There are, admittedly, a few things I don't know about the intricate machinations of time, but I'm quite certain about this: Projecting a return from an Andrew Bynum injury is the time/space equivalent of cat herding, particularly when the source of any information is Andrew Bynum. As we've noted multiple times over the last few seasons, Drew is notorious for, well, just kind of saying stuff, often appearing more definitive than he ought.
So last week, when Bynum said he hoped to be practicing by Thanksgiving and playing again before Christmas, I noted it's best not to run out and start marking up the desk calendar. So it should come as no surprise that Monday in El Segundo, ironically a day he was wearing his game uniform to film some clips for the Staples scoreboard video screens, Bynum adjusted his most recent timetable once again. He'll undergo an MRI exam Tuesday to make sure everything is still healing nicely, but should that MRI come out clean, as expected, he won't just leap back on the practice court. There are still steps in between.
"No, I'll start jumping. I haven't done any jumping yet. Then I'll start doing more lateral stuff. Get off the straight plane and start cutting and things like that. Maybe a week, a week or two of that, and then practice," he said. I asked if he was still expecting to kick off his practice season on turkey day. "No, probably the week after that."
Or maybe not, perhaps maybe so. Obviously there are no guarantees. When Bynum is on the floor practicing, you'll know he's good for practice. When he dresses for a game, you'll know he's ready for that (though I wouldn't count on that Dec. 10 date Phil Jackson floated last week). Player and team are, rightly, taking a very conservative approach. "At the end of the day, I'm going to have to be healthy for the long term. My career is still young," he said. "and I want to be able to play as many years as possible." He expressed concern a premature return would only raise his chances of getting hurt again.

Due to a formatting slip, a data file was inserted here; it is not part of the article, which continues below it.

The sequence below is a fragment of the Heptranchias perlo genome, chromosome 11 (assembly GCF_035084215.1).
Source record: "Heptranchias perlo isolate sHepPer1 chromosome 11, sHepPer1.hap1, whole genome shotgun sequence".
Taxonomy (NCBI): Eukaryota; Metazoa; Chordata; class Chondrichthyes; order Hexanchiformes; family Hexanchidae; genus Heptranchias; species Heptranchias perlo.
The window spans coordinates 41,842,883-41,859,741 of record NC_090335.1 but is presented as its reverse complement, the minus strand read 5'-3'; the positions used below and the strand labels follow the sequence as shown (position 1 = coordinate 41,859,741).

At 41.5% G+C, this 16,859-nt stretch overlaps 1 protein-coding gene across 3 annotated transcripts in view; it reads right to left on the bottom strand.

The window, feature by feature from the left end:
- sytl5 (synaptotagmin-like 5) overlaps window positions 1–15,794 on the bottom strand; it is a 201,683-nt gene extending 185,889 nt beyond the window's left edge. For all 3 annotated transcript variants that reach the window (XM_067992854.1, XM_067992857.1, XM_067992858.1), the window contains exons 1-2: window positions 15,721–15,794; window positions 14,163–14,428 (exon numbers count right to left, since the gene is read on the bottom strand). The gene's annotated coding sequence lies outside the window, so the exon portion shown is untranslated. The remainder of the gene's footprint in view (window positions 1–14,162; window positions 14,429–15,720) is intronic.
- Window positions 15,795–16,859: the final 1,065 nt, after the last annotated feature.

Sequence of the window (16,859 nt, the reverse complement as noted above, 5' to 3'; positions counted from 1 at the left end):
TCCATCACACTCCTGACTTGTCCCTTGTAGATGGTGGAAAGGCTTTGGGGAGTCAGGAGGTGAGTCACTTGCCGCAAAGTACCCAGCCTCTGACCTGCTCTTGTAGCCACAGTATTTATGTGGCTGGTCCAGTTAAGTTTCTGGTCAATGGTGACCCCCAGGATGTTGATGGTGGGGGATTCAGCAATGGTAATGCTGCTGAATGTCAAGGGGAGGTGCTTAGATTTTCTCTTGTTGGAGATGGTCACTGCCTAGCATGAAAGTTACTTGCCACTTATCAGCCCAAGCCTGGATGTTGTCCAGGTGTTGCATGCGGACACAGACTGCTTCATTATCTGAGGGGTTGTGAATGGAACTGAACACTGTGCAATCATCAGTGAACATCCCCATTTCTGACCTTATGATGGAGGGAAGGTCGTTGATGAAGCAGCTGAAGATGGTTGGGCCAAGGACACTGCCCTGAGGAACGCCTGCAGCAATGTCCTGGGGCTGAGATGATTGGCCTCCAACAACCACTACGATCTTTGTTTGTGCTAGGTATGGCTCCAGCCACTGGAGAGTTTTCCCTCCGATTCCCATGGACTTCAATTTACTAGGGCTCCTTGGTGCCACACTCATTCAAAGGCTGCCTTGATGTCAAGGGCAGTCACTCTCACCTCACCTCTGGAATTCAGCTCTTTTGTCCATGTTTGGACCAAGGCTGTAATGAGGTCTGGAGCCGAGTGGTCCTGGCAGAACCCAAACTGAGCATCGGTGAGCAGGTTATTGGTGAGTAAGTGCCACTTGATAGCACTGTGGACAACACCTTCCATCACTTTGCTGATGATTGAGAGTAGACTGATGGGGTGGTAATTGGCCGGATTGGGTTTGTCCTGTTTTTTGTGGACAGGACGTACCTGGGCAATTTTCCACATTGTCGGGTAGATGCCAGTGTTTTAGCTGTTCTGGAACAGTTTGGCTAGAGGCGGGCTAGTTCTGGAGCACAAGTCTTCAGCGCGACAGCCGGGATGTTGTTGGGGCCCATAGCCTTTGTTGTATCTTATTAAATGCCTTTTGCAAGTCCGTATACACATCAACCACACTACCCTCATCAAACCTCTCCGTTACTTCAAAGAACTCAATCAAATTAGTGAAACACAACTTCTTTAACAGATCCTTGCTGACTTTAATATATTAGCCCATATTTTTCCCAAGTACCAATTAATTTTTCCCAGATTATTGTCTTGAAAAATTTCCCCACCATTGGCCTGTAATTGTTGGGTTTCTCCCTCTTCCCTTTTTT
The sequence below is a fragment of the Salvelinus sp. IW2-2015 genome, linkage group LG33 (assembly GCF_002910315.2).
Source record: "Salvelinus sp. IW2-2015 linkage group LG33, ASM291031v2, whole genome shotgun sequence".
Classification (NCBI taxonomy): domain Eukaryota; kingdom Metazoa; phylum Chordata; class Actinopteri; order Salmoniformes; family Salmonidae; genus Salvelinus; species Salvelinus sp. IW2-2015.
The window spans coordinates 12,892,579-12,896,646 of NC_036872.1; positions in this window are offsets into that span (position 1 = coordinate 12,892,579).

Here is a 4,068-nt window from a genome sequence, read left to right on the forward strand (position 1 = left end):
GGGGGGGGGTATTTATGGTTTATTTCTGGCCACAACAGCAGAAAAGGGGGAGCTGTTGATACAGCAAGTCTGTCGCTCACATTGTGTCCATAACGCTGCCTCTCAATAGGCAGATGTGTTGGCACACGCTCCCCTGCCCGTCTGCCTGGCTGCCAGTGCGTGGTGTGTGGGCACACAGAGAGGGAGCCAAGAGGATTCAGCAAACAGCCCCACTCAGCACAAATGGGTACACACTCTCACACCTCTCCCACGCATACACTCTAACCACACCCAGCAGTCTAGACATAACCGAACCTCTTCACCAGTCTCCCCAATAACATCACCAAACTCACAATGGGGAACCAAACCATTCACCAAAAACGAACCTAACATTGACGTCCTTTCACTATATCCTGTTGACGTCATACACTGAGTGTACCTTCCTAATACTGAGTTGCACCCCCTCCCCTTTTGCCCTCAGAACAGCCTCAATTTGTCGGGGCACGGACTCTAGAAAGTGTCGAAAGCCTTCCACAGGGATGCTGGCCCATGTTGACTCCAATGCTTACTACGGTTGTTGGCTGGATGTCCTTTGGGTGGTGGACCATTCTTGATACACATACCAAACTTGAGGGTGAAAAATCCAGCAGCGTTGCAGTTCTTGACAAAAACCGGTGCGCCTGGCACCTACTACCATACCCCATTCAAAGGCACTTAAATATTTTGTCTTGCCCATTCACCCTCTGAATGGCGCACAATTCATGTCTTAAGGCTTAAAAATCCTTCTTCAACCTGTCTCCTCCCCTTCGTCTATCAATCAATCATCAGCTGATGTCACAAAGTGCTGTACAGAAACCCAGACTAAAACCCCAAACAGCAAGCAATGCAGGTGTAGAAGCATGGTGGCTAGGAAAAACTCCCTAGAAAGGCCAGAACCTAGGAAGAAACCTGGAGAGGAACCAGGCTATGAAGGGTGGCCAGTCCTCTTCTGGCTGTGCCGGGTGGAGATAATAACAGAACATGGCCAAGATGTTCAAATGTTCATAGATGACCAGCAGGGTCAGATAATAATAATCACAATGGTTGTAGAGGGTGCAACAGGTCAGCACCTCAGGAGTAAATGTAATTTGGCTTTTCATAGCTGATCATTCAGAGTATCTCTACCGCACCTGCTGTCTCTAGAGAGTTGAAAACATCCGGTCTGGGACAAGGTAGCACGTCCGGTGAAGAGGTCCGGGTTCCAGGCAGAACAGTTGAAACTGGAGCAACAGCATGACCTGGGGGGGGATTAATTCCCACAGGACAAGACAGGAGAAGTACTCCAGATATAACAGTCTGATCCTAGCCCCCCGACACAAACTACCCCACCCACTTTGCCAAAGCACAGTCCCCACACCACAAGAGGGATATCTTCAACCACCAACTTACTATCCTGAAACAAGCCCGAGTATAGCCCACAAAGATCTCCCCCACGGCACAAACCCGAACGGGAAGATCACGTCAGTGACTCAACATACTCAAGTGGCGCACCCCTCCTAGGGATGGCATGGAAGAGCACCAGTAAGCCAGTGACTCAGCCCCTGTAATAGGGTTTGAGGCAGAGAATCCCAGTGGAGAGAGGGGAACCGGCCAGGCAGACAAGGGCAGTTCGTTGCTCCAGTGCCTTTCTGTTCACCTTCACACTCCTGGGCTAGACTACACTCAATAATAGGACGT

"I don't want to go out too early, and then have to start all over again."
Given what has happened to Greg Oden in Portland, I can't blame him for being concerned. "That's the biggest knock on me, is not being able to play," he said. "It's an unfortunate situation, especially for him. He hasn't even been able to play at all. I look at [his problems], but it doesn't wear on me. I know my situation, and I know where I'm at. I know where the doctors tell me I'm at, so I'm pretty comfortable."
From a practical standpoint, not much changes for the Lakers, though if Bynum's return were to stretch out an extra week or two, it increases the likelihood of the team adding another big to the roster. Jackson said Sunday he expected some sort of resolution to the question this week.
I'm wondering if there's a workaround for the whole jumping thing. I noted how Ron Artest has managed to make it through the last season-plus without actually being able to jump, either. Bynum laughed. "I just need to make sure I can jump. That's the thing. He can get there when he wants."
Oh well. It was an idea.
More from Bynum, first on his choice not to have surgery during last season:
On his rehab and healing process: